bwmurphy4486: "Fact: Eat less and you save money. If you're eating higher-calorie food, then eat less of it. Healthy foods don't cost less. I eat a healthy diet and spend less than $10 a day on food! The No. 1 cause of bankruptcy in America is medical debt. That is a fact. Look it up. The middle and lower classes are the ones most likely to be overweight, to smoke, and to drink too much. If you're poor, then being fat and having bad habits make it worse. I'm not arguing there isn't income inequality or that things need to change. I am arguing that we are making it harder on ourselves. If you find yourself in a hole someone else dug (the .1%, not the 1%), don't be stupid and help them bury you!"
Some argued about the cost of healthy food.
whodey: "Obesity is always the highest among poor, not because they 'eat too much' or are 'pigs' but because the cheapest foods have the highest fat content. We subsidize unhealthy foods (corn) and make healthy foods expensive."
Genealogist1: "I have spent a lot of my life below the poverty line. NEVER have I eaten the garbage I see people regularly buy with food stamps at the grocery store."
camklr: "If someone is truly poor, they would not be able to afford any food, much less fast food. Next time you are at the grocery store, take a look at prices of vegetables vs. processed food; you'll find veggies are cheaper."
Some talked about the benefits and challenges of providing government assistance.
wonfish: "When a person falls down along the Walk of Life, you reach down and give them a hand up. You don't stand there and judge whether they deserve your hand or not! We will all be judged at the end of that walk."
lvanhelsing: "I agree ... but what the heck does that have to do with expanding the size and scope of the federal government? There are plenty of good organizations that actually HELP people get out of poverty. Statistically speaking, people who get trapped in government assistance (especially women) never get out. In fact, it becomes a generational addiction. My wife was a social worker and I've seen this with my own eyes in both New Orleans and Atlanta. Welfare does not lead to success. Period."
We heard from a number of Canadians who were shocked at the $47,000 medical bill.
Scuddy: "The fact that people who are struggling just to get by have to worry about medical bills is insane. I live in Canada and, guess what, I have had two angioplasties and stents and guess how much it cost me? $0. The United States really needs to get on board with the rest of the advanced countries and treat their citizens with respect and kindness, but when I listen to what is spilling out of the mouths of the Republican candidates I don't see much hope."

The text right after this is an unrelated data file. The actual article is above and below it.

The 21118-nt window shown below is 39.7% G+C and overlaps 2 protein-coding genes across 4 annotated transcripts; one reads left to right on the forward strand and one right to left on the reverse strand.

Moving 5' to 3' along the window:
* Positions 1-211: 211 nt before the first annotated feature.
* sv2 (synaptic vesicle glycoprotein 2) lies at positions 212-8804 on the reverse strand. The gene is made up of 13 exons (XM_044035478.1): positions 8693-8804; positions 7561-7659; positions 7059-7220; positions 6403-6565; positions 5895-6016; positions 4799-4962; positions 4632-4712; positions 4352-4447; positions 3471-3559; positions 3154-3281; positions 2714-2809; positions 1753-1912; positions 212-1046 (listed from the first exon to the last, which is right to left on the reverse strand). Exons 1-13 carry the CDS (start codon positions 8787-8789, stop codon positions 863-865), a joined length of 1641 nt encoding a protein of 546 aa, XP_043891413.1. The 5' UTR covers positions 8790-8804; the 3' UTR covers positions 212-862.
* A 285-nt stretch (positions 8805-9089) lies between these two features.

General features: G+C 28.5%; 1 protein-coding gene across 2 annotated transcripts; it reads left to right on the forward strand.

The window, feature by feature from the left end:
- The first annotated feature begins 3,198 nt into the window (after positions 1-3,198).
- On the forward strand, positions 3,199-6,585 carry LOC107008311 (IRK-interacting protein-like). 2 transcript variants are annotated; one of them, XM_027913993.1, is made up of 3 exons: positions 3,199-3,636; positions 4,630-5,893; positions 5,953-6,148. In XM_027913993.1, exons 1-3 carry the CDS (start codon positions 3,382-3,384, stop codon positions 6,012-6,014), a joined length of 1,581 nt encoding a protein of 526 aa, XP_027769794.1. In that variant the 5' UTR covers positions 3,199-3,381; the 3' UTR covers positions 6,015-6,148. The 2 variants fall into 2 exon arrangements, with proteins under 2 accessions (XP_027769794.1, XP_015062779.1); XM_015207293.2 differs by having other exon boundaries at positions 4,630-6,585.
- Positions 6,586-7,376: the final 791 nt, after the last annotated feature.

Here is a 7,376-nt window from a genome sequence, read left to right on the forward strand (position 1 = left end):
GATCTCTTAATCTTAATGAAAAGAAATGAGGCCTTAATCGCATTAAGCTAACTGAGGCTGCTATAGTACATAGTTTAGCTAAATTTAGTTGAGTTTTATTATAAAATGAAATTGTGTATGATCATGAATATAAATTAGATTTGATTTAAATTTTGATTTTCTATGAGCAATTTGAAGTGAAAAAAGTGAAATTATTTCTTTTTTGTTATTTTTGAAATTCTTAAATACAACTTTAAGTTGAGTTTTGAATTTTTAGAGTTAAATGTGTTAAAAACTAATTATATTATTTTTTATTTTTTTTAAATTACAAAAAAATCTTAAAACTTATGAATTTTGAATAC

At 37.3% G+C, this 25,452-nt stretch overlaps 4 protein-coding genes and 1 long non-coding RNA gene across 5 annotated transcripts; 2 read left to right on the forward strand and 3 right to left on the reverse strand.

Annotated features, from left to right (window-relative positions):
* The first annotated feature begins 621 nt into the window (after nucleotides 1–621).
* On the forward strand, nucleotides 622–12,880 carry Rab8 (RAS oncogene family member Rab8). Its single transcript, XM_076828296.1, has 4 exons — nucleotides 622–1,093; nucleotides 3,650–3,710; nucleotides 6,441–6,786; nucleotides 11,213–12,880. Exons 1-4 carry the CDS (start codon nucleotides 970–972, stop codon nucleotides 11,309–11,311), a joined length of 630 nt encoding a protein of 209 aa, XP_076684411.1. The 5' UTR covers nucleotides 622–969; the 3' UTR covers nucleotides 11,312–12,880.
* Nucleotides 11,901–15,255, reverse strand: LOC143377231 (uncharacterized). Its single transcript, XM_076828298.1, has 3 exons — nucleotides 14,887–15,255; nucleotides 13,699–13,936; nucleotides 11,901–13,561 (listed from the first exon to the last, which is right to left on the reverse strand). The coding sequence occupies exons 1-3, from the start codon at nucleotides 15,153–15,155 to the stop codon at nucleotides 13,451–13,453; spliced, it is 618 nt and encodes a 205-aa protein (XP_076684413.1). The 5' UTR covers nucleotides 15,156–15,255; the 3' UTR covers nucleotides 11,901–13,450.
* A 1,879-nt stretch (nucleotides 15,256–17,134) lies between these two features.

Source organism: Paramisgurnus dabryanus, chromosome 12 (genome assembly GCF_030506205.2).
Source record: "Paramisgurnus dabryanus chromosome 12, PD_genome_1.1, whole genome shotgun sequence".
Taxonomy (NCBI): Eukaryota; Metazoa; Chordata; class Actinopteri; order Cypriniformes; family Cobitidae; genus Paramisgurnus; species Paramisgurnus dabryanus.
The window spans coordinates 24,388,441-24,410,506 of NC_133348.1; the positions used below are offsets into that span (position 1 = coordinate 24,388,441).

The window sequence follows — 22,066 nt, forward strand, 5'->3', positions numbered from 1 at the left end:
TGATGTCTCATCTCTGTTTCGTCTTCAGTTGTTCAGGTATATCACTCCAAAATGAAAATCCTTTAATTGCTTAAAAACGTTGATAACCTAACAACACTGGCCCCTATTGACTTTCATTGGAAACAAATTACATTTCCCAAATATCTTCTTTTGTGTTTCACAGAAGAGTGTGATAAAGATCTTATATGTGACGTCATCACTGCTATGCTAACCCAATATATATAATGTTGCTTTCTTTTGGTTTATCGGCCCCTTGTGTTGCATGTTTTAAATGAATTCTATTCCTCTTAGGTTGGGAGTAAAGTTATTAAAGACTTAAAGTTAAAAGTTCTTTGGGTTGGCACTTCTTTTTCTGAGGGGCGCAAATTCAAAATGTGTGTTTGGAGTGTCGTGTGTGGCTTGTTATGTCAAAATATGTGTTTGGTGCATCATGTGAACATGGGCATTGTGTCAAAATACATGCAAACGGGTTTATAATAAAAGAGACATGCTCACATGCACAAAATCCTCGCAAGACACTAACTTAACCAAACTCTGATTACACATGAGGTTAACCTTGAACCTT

redprinceton: "It might have been $0 for you, but it costs somebody something."
turtle995: "In other developed countries, health care is paid for from tax revenue, which forces the system to be more efficient. In the United States, our taxes pay for wars. Where would you prefer your tax dollars go?"
This commenter said the couple didn't make the right decisions to get them to the right place in life.
vegasguy: "Did they go to school? Did they get married before having children? How many kids did they think they could afford? It isn't rocket science. We have too many people who don't live according to the rules! I'm tired of supporting these welfare cheats!"
Another commenter said the assistance this couple receives is an investment in the future.
Dragon68: "I have no problem with people like this receiving food stamps. These are not people riding the system generation to generation. He lost his previous job, and is working what he can right now. She is seeking education to improve her position. Isn't this exactly what should happen? They have hit a rough patch and are doing what they can to get through it. When she graduates from nursing school, she will be able to make $40,000 a year on her own, and will get health insurance again. Even if he stays at Ruth's Chris making $11 an hour, that is still $22,000 per year, which will give them a family income of over $60,000. At that point, they will be paying back into the system. On top of that, they are setting a great example for their kids on how to handle adversity and get back on your feet. I wish them all the luck!"
That's quite a bit of conversation. What do you think about the Bryants' story? Share your opinion in the comments area below and in the latest stories on CNN.com. Or sound off on video via CNN iReport.
Compiled by the CNN.com moderation staff. Some comments edited for length or clarity.